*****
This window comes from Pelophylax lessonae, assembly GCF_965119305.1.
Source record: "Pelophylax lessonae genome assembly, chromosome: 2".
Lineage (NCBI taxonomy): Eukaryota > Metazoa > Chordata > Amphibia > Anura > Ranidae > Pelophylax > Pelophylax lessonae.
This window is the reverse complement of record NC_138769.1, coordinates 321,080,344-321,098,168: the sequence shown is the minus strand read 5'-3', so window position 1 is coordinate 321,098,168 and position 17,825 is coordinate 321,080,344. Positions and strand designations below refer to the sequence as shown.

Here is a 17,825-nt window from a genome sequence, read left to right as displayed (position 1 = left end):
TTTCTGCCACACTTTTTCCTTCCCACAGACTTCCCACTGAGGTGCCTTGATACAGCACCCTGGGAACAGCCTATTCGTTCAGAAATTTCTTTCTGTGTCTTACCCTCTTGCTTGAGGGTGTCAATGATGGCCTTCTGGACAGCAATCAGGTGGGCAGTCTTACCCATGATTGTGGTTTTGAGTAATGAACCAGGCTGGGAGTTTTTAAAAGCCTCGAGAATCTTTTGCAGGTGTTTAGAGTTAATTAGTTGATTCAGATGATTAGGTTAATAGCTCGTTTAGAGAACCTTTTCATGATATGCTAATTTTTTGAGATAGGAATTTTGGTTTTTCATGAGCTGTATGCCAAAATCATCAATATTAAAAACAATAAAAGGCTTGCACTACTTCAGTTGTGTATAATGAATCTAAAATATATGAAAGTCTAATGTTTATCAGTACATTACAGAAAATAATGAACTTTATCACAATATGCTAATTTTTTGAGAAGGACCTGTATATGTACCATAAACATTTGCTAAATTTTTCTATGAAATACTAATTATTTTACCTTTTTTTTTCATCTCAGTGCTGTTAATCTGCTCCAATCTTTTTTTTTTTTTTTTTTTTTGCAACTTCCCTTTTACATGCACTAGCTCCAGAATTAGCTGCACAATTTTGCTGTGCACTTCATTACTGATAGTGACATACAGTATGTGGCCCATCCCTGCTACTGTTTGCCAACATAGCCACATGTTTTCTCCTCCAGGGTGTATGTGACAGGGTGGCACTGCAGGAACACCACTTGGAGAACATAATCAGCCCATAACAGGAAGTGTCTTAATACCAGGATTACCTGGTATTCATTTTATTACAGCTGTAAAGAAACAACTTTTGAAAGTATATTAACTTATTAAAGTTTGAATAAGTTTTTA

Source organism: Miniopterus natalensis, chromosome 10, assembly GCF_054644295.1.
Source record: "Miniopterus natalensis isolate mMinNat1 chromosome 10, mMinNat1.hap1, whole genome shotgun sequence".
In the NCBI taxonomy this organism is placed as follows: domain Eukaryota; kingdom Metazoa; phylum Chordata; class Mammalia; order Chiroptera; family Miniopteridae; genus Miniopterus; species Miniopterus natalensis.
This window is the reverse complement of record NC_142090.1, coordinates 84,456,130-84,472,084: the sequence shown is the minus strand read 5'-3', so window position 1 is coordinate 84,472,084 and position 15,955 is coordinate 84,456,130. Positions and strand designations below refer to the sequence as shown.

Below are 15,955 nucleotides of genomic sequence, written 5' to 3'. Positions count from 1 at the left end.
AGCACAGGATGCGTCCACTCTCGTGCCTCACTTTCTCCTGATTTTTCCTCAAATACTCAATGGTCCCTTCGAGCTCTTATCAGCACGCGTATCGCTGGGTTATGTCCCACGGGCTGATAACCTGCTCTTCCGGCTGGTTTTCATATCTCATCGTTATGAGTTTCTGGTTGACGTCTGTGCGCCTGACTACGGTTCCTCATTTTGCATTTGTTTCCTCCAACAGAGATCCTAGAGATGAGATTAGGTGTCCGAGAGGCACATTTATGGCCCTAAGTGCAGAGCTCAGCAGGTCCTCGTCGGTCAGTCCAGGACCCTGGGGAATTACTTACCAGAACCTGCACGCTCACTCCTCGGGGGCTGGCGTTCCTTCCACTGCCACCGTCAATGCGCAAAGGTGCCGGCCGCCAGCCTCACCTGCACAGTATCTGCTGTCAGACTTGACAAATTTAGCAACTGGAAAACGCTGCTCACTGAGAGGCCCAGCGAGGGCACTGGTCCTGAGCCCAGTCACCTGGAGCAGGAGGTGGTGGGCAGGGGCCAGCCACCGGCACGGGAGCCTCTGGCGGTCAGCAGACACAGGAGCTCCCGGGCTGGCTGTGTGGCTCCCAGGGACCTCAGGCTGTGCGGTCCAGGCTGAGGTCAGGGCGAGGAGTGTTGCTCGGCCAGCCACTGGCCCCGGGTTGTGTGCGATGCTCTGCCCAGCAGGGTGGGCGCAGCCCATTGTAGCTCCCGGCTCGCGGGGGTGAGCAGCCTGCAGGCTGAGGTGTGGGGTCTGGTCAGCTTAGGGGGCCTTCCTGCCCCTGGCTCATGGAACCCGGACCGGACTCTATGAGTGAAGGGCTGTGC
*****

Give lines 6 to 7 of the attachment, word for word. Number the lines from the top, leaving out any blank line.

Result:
TTTCTGCCACACTTTTTCCTTCCCACAGACTTCCCACTGAGGTGCCTTGATACAGCACCCTGGGAACAGCCTATTCGTTCAGAAATTTCTTTCTGTGTCTTACCCTCTTGCTTGAGGGTGTCAATGATGGCCTTCTGGACAGCAATCAGGTGGGCAGTCTTACCCATGATTGTGGTTTTGAGTAATGAACCAGGCTGGGAGTTTTTAAAAGCCTCGAGAATCTTTTGCAGGTGTTTAGAGTTAATTAGTTGATTCAGATGATTAGGTTAATAGCTCGTTTAGAGAACCTTTTCATGATATGCTAATTTTTTGAGATAGGAATTTTGGTTTTTCATGAGCTGTATGCCAAAATCATCAATATTAAAAACAATAAAAGGCTTGCACTACTTCAGTTGTGTATAATGAATCTAAAATATATGAAAGTCTAATGTTTATCAGTACATTACAGAAAATAATGAACTTTATCACAATATGCTAATTTTTTGAGAAGGACCTGTATATGTACCATAAACATTTGCTAAATTTTTCTATGAAATACTAATTATTTTACCTTTTTTTTTCATCTCAGTGCTGTTAATCTGCTCCAATCTTTTTTTTTTTTTTTTTTTTTGCAACTTCCCTTTTACATGCACTAGCTCCAGAATTAGCTGCACAATTTTGCTGTGCACTTCATTACTGATAGTGACATACAGTATGTGGCCCATCCCTGCTACTGTTTGCCAACATAGCCACATGTTTTCTCCTCCAGGGTGTATGTGACAGGGTGGCACTGCAGGAACACCACTTGGAGAACATAATCAGCCCATAACAGGAAGTGTCTTAATACCAGGATTACCTGGTATTCATTTTATTACAGCTGTAAAGAAACAACTTTTGAAAGTATATTAACTTATTAAAGTTTGAATAAGTTTTTA

Source organism: Miniopterus natalensis, chromosome 10, assembly GCF_054644295.1.